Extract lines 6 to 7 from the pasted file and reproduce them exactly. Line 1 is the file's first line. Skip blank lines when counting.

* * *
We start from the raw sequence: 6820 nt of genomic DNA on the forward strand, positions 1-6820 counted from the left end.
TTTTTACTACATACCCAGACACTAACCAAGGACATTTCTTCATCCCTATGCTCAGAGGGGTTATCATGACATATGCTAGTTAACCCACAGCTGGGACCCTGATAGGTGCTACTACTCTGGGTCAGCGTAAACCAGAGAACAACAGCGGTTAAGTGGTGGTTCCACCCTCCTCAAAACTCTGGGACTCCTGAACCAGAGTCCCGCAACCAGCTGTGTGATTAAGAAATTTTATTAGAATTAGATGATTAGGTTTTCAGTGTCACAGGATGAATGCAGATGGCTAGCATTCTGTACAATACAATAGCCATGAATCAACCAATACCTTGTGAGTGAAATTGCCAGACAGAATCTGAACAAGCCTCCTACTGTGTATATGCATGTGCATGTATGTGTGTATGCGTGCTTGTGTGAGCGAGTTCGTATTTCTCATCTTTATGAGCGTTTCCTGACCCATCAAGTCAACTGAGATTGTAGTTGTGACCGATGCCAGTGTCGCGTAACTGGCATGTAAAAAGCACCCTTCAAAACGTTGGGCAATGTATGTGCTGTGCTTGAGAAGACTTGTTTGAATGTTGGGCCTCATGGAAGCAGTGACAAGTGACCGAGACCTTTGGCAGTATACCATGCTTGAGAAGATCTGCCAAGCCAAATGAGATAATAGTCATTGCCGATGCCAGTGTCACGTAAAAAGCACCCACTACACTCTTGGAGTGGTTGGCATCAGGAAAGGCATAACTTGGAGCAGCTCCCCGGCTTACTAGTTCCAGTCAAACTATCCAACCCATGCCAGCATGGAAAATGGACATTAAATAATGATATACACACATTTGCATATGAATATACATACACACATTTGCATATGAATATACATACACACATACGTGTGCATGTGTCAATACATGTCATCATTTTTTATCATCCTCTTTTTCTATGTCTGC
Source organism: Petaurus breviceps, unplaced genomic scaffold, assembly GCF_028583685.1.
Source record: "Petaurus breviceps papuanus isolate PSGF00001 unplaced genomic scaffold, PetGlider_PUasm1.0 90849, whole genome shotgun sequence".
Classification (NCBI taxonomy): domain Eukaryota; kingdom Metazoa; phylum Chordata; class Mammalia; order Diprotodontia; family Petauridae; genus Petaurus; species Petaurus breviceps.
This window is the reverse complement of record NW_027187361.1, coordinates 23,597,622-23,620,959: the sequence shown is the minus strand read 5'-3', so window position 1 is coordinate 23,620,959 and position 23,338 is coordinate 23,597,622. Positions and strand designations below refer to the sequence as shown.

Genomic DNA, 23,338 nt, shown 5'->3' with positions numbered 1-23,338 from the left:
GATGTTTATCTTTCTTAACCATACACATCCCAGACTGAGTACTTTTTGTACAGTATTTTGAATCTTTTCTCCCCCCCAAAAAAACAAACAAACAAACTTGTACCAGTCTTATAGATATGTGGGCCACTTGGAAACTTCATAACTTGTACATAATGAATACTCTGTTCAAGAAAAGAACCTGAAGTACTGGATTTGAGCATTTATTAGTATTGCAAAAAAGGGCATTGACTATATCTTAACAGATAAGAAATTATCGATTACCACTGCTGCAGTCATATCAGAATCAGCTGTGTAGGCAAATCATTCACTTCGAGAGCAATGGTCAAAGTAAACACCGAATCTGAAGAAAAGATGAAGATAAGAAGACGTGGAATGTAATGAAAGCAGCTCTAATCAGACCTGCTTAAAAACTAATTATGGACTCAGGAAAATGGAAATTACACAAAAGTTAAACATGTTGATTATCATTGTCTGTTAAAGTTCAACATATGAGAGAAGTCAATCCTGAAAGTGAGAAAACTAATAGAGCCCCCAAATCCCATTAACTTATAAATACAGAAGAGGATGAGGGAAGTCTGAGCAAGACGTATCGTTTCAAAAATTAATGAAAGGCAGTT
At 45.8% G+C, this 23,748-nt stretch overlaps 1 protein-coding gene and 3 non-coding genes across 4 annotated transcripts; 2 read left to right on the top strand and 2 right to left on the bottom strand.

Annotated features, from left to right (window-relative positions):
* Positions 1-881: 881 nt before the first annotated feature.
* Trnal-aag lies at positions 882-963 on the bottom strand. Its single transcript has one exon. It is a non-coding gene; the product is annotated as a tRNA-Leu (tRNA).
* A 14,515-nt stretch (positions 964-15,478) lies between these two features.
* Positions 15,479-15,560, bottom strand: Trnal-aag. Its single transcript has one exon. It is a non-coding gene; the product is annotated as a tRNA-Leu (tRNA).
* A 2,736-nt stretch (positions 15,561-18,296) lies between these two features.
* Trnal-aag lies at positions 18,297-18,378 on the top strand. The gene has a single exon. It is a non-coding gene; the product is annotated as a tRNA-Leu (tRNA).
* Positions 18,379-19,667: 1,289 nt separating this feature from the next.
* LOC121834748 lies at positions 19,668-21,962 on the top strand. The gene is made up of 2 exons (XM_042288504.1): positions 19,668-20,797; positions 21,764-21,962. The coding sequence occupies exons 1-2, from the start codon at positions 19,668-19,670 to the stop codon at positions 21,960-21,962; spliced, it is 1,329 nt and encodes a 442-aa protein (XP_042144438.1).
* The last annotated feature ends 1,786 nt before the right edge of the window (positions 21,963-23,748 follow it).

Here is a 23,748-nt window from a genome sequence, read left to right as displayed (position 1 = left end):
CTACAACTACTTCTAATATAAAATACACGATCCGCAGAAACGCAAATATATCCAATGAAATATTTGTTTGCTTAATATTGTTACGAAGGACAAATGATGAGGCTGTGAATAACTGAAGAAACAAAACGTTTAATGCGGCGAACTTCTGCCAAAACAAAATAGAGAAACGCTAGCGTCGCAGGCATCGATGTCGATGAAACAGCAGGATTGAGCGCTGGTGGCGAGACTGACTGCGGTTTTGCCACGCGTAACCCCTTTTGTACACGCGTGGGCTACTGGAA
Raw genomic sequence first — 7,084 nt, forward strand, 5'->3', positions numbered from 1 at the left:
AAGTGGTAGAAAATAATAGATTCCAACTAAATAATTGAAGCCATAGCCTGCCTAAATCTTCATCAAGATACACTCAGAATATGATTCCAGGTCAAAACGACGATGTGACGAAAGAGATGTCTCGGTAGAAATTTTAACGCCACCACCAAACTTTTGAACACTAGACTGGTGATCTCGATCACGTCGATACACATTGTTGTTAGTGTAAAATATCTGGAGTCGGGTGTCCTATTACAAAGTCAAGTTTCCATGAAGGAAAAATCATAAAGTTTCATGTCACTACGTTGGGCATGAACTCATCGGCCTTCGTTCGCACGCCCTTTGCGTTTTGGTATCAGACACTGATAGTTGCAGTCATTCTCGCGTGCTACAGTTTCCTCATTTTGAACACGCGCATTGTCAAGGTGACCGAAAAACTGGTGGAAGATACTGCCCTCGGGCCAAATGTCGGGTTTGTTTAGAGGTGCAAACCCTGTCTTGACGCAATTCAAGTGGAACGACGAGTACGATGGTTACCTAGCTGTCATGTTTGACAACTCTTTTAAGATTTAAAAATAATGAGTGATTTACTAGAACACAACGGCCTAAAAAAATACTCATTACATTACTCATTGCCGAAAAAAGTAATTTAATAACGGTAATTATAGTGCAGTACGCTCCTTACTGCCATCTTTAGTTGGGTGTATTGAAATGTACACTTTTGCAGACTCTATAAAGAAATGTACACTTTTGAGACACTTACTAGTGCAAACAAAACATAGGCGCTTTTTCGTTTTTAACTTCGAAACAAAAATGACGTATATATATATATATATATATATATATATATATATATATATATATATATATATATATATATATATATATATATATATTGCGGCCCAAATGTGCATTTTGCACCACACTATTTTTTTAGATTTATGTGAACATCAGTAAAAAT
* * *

This window is the reverse complement of record NW_027187361.1, coordinates 23,597,622-23,620,959: the sequence shown is the minus strand read 5'-3', so window position 1 is coordinate 23,620,959 and position 23,338 is coordinate 23,597,622. Positions and strand designations below refer to the sequence as shown.

Genomic DNA, 23,338 nt, shown 5'->3' with positions numbered 1-23,338 from the left: